Worries about slowing global growth have plagued stocks for months, but many analysts have maintained that the U.S. economy is relatively healthy and that recent declines in the stock market should stabilize. U.S. economic data released Friday, however, raised doubts about the economy’s strength. U.S. retail sales fell last month, showing consumers are dialing back spending. A gauge of manufacturing in New York state fell sharply. Worries about the health of the global economy have led all types of investors, from hedge funds to individuals, to sell stocks this year, traders and analysts say. Public pension plans and mutual funds are safeguarding their portfolios by holding more cash than they have in years.
The Titanic we all know as the Global economy appears to be moving along at full speed. But signs of sea ice are dead ahead.
Wal-Mart Makes Rare Retreat on Home Turf - WSJ
Wal-Mart is closing more than 150 stores in the U.S., a rare retreat for the behemoth on its home turf, capping what has been a difficult year for retailers as shoppers slowed their spending pace and accelerated their shift to the Internet.Walmart will close 269 stores this year, affecting 16,000 workers - Jan. 15, 2016
Economic data released on Friday showed the U.S. economy entered 2016 with little momentum from one of its key sectors. U.S. retail sales fell 0.1% in December, and were up just 2.1% for all of 2015, compared with a 3.9% annual gain the previous year, the Commerce Department said on Friday. That was the weakest year for sales growth since the end of the recession in 2009.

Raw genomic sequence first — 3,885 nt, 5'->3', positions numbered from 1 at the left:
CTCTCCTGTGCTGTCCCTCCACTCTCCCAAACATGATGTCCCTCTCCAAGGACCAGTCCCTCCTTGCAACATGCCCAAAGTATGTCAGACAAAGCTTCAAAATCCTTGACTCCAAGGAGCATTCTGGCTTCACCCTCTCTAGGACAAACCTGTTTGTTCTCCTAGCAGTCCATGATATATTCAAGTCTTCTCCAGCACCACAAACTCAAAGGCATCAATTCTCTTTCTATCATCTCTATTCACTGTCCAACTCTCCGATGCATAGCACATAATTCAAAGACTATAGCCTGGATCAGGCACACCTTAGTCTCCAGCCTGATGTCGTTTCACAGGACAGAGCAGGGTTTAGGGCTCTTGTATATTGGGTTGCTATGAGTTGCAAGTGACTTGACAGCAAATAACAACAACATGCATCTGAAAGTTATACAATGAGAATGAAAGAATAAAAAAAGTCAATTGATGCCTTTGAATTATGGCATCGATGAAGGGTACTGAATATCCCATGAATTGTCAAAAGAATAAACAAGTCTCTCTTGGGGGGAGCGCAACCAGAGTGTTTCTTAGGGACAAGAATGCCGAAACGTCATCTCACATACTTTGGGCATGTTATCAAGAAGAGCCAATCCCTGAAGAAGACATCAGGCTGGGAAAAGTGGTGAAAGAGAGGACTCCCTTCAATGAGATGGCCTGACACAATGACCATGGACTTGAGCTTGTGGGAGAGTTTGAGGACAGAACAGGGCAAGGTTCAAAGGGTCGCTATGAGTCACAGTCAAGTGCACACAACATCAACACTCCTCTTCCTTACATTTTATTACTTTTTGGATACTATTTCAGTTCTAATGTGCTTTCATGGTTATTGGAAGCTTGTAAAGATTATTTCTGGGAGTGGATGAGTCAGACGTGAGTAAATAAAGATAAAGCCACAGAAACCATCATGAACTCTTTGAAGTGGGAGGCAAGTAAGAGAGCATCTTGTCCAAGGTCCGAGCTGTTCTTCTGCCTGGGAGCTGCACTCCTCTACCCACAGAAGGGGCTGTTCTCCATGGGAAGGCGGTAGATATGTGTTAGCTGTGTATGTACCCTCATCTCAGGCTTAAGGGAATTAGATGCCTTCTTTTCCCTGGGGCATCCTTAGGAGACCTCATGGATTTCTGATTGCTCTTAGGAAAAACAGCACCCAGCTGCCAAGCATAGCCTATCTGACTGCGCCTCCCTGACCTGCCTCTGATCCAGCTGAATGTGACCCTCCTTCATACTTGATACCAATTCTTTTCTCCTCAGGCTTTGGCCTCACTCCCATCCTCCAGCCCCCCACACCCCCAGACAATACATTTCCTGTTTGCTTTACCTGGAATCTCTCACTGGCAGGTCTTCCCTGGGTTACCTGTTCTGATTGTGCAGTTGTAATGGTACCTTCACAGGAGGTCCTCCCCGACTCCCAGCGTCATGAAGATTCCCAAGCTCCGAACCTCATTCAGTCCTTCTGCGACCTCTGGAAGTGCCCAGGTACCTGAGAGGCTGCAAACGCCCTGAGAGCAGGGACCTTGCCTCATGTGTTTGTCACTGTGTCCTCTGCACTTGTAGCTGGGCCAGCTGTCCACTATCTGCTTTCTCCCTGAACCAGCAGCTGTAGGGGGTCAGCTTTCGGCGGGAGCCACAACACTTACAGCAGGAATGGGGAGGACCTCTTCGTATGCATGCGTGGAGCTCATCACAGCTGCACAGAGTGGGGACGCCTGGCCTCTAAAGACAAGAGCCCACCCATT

“The exceptionally weak December sales figure is a bit of a head scratcher,” J.P. MorganChief U.S. Economist Michael Feroli said. “Job growth was booming last month, gas prices were down, sentiment measures were up, and warmer-than-normal winter temperatures prevailed last month—which historically tends to boost retail sales.”
Walmart closing 269 stores, including 115 in Latin America - Yahoo News
Walmart said it will close 269 stores in 2016, as the mega-retailer tries to revitalize its slumping finances.The company said the stores it plans to close are generally poor performers, and most are within 10 miles of another Walmart. 154 of the locations are in the United States, two-thirds of which are the smaller "Walmart Express" stores. Only 12 U.S. Walmart Supercenters will close, along with four Sam's Club stores.
Of the 16,000 associates -- or employees -- to be affected, 10,000 will be in the United States. The company aims to place those associates in nearby Walmarts.
But when that's not possible, Walmart said it will provide the laid-off associates with 60 days worth of pay as well as resume and interview skills training.
Internationally, 115 stores will be closed, with Brazil the hardest-hit market. The 60 stores already being shut are all loss-making and represent only five percent of the company's Brazil sales.Most of the rest of the international closures are in Latin America as well, the company said without offering details.Walmart did not give figures for job losses associated with the closures. In Brazil, it said it had already been able to move "many" affected employees to other stores.The company, which has 11,600 stores worldwide, said it will continue to open outlets in strategic areas."Closing stores is never an easy decision, but it is necessary to keep the company strong and positioned for the future," said president and chief executive Doug McMillon in a statement.